Browsing by Subject "Organisational culture"

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  • Bae, Hee-Sung; Grant, David B. (2018)
    This paper presents an empirical study of the effect of organisational culture and learning capability factors on environmental collaboration and performance in green supply chains. A conceptual model and variables were derived from organisational culture, learning, and collaboration theory and tested with Korean exporting firms. Learning capability was found to positively affect environmental collaboration as staff behaviour, attitudes and learning about environmental practices in a focal firm can be increased from suppliers and customers and then disseminated internally. Further, environmental collaboration was found to positively affect environmental performance due to a focal firm sharing these learned capabilities about the environment with other supply chain partners. However, organisational culture was not found to positively affect environmental collaboration. The findings suggest firms can improve environmental capabilities and performance through shared learning with supply chain partners and ensuring they are internally disseminated in the focal organisation.
  • Sabari Ragavendran Prasanna Venkatesan (Svenska handelshögskolan, 2018-12-07)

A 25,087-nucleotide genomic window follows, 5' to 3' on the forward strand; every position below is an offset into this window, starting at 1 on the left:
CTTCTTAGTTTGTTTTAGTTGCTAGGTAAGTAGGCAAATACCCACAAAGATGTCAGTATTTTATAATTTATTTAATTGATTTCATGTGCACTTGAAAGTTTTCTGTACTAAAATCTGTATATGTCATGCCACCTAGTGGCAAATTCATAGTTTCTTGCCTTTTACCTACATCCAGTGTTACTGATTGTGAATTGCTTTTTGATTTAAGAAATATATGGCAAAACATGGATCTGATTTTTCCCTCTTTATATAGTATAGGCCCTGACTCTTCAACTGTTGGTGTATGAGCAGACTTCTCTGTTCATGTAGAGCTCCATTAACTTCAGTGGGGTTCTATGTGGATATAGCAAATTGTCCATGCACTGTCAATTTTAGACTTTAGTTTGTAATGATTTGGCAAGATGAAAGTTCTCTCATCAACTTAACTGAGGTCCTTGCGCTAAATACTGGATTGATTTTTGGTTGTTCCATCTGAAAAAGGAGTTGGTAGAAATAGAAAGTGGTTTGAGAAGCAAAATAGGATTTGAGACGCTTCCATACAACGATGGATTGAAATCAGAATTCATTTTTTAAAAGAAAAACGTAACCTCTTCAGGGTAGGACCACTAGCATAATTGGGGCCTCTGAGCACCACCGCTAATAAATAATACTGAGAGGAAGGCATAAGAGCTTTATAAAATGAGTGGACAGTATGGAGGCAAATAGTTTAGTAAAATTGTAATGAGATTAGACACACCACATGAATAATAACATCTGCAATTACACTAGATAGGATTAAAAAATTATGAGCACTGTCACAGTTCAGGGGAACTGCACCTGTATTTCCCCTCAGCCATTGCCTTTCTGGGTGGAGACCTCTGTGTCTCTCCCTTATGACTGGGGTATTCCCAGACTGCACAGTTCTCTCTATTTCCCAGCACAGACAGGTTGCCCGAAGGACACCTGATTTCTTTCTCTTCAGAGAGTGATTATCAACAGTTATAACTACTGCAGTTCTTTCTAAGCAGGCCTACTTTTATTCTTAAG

In recent times, there is an increase in the need for longterm aid. Since no actor can handle long-term aid alone, there is an increased need for collaboration between the actors. The actors in the long-term aid possess a variety of organisational cultures. Commercial supply chain literature informs that differences in organisational cultures between the partners in a supply chain lead to a strain in the collaborative relationship. In some instances, the differences result in ceasure of collaboration between partners. This thesis investigates the relationship between organisational culture and humanitarian supply chain collaboration in long-term aid. The aim of the thesis is to examine the influence of organisational culture on buyer-supplier collaboration in long-term aid. The thesis is both timely and relevant for a number of reasons. First, the increasing occurrence of natural and manmade disasters has led to a corresponding increase in long-term aid programmes. Second, longterm aid requires collaboration among multiple actors from differing organisational cultures. Finally, unlike commercial supply chain collaboration, this process has not yet been perfected in HSC contexts. The thesis investigates how differences of organisational culture influence collaboration in long-term HSC aid provision. This thesis takes a qualitative research approach. The findings included a framework that explains how organisational cultural attributes influence supply chain collaboration. The organisational leadership, or antecedent, influences organisational learning and organisational flexibility (organisational cultural elements). These elements influence information sharing (collaborative behaviour) through organisational routines. It can be further argued that there are four mechanisms through which organisational culture develops: organisational routines, organisational practices, organisational flexibility, and organisational learning. These mechanisms influence the mechanisms of supply chain collaboration: information sharing, trust, mutuality, and commitment. The thesis also finds the existence of humanitarian institutional logic as an overarching mechanism that mitigates the influence of organisational cultural differences on collaboration between actors.